Payton wasn't ready for it. He picked up his dribble in the trap and turned the ball over several times. If he had kept his dribble alive, backed away from the pressure, or zipped the ball around the perimeter more quickly, then he would have been better off. Instead, he kept the ball in his hands too long, feeding into Philadelphia's defense.
Orlando didn't help much either. As previously mentioned, Oladipo begged his teammates to give Payton a passing lane, but for the most part, they left Payton on an island. The Magic could have given him a safety valve of sorts near the high post to help relieve pressure, but it's Summer League and it's tough to add those wrinkles mid-game with a group of guys who haven't played much together.
Don't kill Payton here. It's one game--a Summer League game nonetheless--and he's transitioning from Sun Belt competition to NBA-caliber prospects. But, still, his first showing was unimpressive.
Devyn Marble and Romero Osby are both deserving of roster spots
That Osby didn't make the final roster in 2013 after an impressive Summer League actually makes sense. He's too short to play power forward and not quick enough to defend small forwards. But the dude can hoop.
He can score in a number of ways off the dribble and he's a tough son-of-a-gun around the basket. He was called for an off-the-ball foul on a rebound after he absolutely moved his guy on a block out. It wasn't a foul, but when you're this strong, everything looks like a foul.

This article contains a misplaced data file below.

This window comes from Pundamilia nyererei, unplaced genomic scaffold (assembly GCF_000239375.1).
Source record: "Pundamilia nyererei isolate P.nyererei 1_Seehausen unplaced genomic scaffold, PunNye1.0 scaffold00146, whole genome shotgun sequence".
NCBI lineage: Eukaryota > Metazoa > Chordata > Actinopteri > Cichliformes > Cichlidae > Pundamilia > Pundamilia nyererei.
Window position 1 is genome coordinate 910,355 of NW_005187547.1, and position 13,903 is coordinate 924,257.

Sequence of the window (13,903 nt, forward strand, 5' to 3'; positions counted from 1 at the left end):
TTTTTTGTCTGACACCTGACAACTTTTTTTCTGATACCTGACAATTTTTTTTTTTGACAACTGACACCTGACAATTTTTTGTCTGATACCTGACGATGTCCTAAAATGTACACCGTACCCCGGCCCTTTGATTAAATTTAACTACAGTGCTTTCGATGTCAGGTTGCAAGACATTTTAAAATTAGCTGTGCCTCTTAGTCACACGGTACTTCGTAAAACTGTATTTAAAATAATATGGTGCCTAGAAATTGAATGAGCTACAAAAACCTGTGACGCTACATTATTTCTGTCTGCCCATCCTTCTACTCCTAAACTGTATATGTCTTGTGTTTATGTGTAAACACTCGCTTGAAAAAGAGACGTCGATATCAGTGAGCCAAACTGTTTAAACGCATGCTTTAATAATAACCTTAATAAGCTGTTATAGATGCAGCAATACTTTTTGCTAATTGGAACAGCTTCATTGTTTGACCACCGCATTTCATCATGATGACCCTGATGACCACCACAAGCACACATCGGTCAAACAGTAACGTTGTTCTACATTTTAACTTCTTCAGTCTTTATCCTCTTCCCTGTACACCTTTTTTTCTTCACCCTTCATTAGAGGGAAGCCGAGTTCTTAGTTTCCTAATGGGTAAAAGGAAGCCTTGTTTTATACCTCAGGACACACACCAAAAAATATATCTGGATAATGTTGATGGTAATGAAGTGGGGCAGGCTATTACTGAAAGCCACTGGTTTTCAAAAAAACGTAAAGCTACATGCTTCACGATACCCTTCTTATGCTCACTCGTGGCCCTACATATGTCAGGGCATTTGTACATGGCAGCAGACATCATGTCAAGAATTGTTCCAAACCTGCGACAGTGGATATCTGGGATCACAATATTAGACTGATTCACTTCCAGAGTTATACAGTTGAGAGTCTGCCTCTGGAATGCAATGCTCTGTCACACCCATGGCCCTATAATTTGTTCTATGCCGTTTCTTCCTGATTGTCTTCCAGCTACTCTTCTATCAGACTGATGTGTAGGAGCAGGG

Still, he's an improving long-range shooter and if his accuracy from deep (42.2 percent) in the D-League is a real thing, then he's worthy of a roster spot either in Orlando or elsewhere.
Marble was the most impressive Magic rookie against Philly. He scored 13 points on seven shots, including two from deep. He also grabbed five boards, recorded three steals, and dished two assists. He has a silky-smooth long range stroke and an impressive in-between game.
He's more naturally a guard, but he'll be playing mostly at small forward in summer league. He actually has decent size (6-foot-6) and length (6-foot-9 wingspan) for that position, but he's a little thin. Still, he's versatile enough to play small forward in stints and that will help his case moving forward.
Other notes around day one:
- Memphis Grizzlies guard Jordan Adams is really good. I mean, really good. He scored 22 points on 16 shots and recorded four steals, against the Oklahoma City Thunder and their NBA-ready D-League team. He's a silky scorer from deep, crafty inside the arc, and showed off some impressive vision with a few no-look dishes. There's a reason I was really high on him before the draft.
- Marcin Gortat is hilarious; he walked around all day cracking jokes and telling stories. Kyle O`Quinn is great, too. He showed up and chatted up with anyone willing to talk.
- NBA executives are really nice! Maybe it's the setting they're in; this is, of course, a basketball nerd's heaven, with prospects and scouts galore. But seriously, they're willing to have open-ended conversations about basketball. Just a really cool thing.
- Perry Jones III is a freak in real life. He's taller than Steven Adams, as long as a tree, and he hit both of his attempts from behind the arc. He sent home a thunderous one-handed jam in traffic after making a crossover move from the perimeter.
- Andre Drummond is one of the largest human beings I've ever seen. Some dudes look tall on TV, but this guy is a tower in real life. He also has really broad shoulders and a ton of muscle on his frame. It's too bad the Detroit Pistons won't let him run around for a quarter or two.
That's about it. Basketball is back! Sort of...